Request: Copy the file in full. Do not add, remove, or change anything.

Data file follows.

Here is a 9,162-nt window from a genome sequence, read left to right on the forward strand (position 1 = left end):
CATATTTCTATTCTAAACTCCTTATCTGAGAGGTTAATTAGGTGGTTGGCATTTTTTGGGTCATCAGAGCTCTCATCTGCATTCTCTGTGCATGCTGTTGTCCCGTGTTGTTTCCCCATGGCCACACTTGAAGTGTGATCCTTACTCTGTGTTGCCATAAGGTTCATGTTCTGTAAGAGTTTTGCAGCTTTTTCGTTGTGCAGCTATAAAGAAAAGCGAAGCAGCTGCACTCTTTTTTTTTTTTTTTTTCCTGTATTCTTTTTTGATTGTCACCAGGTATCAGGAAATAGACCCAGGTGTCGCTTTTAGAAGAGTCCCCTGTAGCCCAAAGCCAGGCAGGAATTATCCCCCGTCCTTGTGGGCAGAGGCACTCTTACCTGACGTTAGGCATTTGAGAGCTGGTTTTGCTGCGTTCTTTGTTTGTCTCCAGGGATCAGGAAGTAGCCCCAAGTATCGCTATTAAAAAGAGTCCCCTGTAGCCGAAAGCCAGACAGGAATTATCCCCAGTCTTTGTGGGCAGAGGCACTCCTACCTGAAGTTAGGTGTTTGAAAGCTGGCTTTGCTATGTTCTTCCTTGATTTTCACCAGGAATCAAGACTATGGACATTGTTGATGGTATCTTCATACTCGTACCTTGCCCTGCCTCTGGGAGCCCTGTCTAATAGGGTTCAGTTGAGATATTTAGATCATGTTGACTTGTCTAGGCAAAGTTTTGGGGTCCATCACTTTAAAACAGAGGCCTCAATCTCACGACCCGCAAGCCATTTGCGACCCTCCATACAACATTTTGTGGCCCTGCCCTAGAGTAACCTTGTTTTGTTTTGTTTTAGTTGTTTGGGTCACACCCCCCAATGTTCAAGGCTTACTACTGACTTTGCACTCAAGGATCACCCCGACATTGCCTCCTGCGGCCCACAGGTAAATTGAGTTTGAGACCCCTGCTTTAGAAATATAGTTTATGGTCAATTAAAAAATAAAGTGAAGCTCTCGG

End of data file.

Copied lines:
Here is a 9,162-nt window from a genome sequence, read left to right on the forward strand (position 1 = left end):
CATATTTCTATTCTAAACTCCTTATCTGAGAGGTTAATTAGGTGGTTGGCATTTTTTGGGTCATCAGAGCTCTCATCTGCATTCTCTGTGCATGCTGTTGTCCCGTGTTGTTTCCCCATGGCCACACTTGAAGTGTGATCCTTACTCTGTGTTGCCATAAGGTTCATGTTCTGTAAGAGTTTTGCAGCTTTTTCGTTGTGCAGCTATAAAGAAAAGCGAAGCAGCTGCACTCTTTTTTTTTTTTTTTTTCCTGTATTCTTTTTTGATTGTCACCAGGTATCAGGAAATAGACCCAGGTGTCGCTTTTAGAAGAGTCCCCTGTAGCCCAAAGCCAGGCAGGAATTATCCCCCGTCCTTGTGGGCAGAGGCACTCTTACCTGACGTTAGGCATTTGAGAGCTGGTTTTGCTGCGTTCTTTGTTTGTCTCCAGGGATCAGGAAGTAGCCCCAAGTATCGCTATTAAAAAGAGTCCCCTGTAGCCGAAAGCCAGACAGGAATTATCCCCAGTCTTTGTGGGCAGAGGCACTCCTACCTGAAGTTAGGTGTTTGAAAGCTGGCTTTGCTATGTTCTTCCTTGATTTTCACCAGGAATCAAGACTATGGACATTGTTGATGGTATCTTCATACTCGTACCTTGCCCTGCCTCTGGGAGCCCTGTCTAATAGGGTTCAGTTGAGATATTTAGATCATGTTGACTTGTCTAGGCAAAGTTTTGGGGTCCATCACTTTAAAACAGAGGCCTCAATCTCACGACCCGCAAGCCATTTGCGACCCTCCATACAACATTTTGTGGCCCTGCCCTAGAGTAACCTTGTTTTGTTTTGTTTTAGTTGTTTGGGTCACACCCCCCAATGTTCAAGGCTTACTACTGACTTTGCACTCAAGGATCACCCCGACATTGCCTCCTGCGGCCCACAGGTAAATTGAGTTTGAGACCCCTGCTTTAGAAATATAGTTTATGGTCAATTAAAAAATAAAGTGAAGCTCTCGG